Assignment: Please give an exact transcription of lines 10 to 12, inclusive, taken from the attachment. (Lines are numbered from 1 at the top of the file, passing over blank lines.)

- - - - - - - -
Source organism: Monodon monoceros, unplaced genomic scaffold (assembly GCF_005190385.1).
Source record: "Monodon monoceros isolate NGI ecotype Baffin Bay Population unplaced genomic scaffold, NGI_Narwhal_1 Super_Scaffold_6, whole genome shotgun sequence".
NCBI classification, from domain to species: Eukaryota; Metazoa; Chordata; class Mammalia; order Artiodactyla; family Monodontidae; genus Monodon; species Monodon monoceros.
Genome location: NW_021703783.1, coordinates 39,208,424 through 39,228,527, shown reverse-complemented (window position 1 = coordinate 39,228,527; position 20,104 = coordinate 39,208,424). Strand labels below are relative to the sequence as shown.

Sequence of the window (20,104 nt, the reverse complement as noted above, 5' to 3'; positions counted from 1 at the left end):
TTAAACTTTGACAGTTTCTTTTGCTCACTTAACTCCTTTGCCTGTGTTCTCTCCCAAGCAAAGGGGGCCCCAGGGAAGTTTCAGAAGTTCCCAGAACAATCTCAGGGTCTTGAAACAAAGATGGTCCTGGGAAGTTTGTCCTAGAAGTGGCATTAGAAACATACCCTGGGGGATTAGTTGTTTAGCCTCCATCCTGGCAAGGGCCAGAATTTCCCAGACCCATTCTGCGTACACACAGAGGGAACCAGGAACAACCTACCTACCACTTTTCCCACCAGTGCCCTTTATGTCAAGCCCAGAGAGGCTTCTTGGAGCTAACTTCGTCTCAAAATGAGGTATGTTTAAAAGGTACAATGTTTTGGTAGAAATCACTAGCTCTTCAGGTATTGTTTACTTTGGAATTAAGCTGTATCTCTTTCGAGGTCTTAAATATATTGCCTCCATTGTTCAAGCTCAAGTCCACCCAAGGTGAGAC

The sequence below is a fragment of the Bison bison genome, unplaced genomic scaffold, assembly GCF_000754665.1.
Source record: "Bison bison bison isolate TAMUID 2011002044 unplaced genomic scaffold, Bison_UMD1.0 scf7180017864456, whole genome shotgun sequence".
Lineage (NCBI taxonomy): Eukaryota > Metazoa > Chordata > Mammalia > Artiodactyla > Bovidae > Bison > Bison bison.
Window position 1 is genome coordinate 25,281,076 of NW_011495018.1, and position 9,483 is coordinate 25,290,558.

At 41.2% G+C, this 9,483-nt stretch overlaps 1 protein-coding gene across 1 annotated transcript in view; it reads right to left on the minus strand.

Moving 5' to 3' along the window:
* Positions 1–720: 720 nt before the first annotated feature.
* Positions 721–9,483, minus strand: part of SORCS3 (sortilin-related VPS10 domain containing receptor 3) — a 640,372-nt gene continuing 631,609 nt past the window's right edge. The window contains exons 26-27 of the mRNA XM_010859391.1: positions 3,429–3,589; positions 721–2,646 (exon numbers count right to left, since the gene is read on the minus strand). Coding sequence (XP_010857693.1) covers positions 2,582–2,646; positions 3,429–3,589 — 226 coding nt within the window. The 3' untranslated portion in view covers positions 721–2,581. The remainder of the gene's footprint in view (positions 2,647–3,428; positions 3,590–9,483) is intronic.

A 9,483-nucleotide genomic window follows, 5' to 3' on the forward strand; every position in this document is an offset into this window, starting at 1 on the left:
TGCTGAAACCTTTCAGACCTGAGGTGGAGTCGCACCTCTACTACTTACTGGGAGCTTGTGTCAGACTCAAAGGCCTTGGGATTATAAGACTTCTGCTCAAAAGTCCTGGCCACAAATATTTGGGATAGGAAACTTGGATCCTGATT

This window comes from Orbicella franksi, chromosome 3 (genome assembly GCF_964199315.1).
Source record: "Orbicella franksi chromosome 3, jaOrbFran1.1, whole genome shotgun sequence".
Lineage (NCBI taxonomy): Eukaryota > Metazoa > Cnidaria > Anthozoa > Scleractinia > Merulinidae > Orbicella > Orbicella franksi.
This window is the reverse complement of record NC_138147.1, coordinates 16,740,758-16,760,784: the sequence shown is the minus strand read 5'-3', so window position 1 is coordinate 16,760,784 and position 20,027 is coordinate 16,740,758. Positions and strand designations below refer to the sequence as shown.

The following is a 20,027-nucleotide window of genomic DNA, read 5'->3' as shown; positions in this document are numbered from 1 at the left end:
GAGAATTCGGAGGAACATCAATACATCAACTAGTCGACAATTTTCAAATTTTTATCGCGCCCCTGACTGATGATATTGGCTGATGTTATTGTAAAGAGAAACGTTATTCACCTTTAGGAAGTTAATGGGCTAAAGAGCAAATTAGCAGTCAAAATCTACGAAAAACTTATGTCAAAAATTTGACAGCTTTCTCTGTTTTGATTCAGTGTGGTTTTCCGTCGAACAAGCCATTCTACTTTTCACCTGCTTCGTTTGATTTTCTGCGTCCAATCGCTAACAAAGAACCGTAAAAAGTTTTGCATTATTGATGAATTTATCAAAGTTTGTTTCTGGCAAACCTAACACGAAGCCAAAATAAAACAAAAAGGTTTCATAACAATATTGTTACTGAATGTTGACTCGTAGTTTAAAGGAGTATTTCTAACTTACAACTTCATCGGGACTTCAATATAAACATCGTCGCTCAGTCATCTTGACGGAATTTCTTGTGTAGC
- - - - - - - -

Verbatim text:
Window position 1 is genome coordinate 25,281,076 of NW_011495018.1, and position 9,483 is coordinate 25,290,558.

At 41.2% G+C, this 9,483-nt stretch overlaps 1 protein-coding gene across 1 annotated transcript in view; it reads right to left on the minus strand.

Moving 5' to 3' along the window: